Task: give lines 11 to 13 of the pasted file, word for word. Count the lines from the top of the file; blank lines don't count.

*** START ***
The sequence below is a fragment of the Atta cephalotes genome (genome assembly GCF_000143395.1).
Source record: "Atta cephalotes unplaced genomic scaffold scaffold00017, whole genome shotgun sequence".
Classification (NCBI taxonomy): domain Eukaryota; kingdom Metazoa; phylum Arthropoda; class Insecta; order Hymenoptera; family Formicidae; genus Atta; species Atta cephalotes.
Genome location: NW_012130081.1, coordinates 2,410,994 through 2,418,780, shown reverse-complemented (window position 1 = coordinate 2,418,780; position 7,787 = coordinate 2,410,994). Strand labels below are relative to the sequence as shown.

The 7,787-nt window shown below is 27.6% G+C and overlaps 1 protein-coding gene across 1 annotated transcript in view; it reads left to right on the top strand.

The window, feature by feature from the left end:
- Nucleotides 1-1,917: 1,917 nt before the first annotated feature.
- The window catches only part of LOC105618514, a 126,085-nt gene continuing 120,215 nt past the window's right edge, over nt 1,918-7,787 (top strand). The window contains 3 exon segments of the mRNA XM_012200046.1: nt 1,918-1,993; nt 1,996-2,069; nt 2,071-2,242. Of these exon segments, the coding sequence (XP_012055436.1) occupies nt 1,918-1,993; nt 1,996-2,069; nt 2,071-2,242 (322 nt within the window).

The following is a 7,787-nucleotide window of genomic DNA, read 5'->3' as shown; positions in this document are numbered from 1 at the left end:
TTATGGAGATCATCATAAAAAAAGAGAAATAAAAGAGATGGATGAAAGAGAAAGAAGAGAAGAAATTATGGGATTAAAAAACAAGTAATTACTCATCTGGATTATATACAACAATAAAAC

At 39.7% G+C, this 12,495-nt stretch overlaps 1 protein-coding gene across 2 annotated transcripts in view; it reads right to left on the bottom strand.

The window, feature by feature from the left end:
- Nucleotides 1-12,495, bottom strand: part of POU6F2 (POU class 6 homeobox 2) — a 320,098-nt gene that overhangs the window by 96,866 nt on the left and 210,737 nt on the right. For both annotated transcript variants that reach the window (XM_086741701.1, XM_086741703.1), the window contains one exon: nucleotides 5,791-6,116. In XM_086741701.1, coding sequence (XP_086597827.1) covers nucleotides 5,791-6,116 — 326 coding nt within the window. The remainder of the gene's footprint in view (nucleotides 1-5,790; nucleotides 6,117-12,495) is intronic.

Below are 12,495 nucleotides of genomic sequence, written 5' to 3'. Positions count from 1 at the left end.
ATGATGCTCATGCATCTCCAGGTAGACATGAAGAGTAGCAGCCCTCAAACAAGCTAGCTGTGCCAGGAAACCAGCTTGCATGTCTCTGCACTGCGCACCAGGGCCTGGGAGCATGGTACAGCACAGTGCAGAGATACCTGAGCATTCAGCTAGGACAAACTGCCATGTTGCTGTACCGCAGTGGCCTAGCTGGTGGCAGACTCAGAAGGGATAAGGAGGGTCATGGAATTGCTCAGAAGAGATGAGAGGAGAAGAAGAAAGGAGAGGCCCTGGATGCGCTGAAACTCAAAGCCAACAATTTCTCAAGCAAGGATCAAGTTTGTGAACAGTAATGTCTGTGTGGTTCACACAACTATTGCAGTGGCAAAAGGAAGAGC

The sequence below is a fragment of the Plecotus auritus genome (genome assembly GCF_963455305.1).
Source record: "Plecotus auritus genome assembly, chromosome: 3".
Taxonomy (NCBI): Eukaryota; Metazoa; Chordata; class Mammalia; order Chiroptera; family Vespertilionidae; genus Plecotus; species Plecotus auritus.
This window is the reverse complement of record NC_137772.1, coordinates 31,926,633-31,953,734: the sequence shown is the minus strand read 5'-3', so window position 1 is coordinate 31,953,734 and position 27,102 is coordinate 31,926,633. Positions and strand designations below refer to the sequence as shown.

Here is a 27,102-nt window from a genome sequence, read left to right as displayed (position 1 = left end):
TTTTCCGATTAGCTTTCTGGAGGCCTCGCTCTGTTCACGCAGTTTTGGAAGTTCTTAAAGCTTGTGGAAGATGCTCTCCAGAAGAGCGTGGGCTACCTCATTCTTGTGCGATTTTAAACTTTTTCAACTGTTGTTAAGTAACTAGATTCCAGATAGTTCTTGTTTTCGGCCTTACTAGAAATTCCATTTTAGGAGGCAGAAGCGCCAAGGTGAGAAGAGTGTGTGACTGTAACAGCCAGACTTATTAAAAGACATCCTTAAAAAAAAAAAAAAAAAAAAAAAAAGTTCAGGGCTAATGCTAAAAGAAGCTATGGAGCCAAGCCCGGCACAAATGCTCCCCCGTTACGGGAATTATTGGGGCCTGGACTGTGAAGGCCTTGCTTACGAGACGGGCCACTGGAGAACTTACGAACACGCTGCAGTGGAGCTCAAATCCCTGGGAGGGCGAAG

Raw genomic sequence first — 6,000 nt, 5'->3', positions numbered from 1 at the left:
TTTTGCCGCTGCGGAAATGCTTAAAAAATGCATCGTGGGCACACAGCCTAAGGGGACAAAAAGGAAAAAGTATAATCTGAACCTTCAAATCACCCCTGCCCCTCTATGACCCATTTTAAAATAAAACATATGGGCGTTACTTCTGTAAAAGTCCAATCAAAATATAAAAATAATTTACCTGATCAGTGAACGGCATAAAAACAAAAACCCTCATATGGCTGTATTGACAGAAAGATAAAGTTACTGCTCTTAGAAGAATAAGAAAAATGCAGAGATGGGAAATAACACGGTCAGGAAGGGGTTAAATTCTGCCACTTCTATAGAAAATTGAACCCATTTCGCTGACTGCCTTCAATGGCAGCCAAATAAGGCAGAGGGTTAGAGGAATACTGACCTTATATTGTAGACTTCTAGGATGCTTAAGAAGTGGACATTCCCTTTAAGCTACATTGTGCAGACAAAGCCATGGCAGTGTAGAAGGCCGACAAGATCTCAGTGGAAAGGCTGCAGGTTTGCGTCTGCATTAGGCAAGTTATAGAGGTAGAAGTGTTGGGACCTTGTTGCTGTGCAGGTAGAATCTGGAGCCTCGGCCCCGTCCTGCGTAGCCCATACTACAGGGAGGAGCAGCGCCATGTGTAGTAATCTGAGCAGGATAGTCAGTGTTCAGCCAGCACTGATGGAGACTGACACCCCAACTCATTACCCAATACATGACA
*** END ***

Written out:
At 39.7% G+C, this 12,495-nt stretch overlaps 1 protein-coding gene across 2 annotated transcripts in view; it reads right to left on the bottom strand.

The window, feature by feature from the left end:
- Nucleotides 1-12,495, bottom strand: part of POU6F2 (POU class 6 homeobox 2) — a 320,098-nt gene that overhangs the window by 96,866 nt on the left and 210,737 nt on the right. For both annotated transcript variants that reach the window (XM_086741701.1, XM_086741703.1), the window contains one exon: nucleotides 5,791-6,116. In XM_086741701.1, coding sequence (XP_086597827.1) covers nucleotides 5,791-6,116 — 326 coding nt within the window. The remainder of the gene's footprint in view (nucleotides 1-5,790; nucleotides 6,117-12,495) is intronic.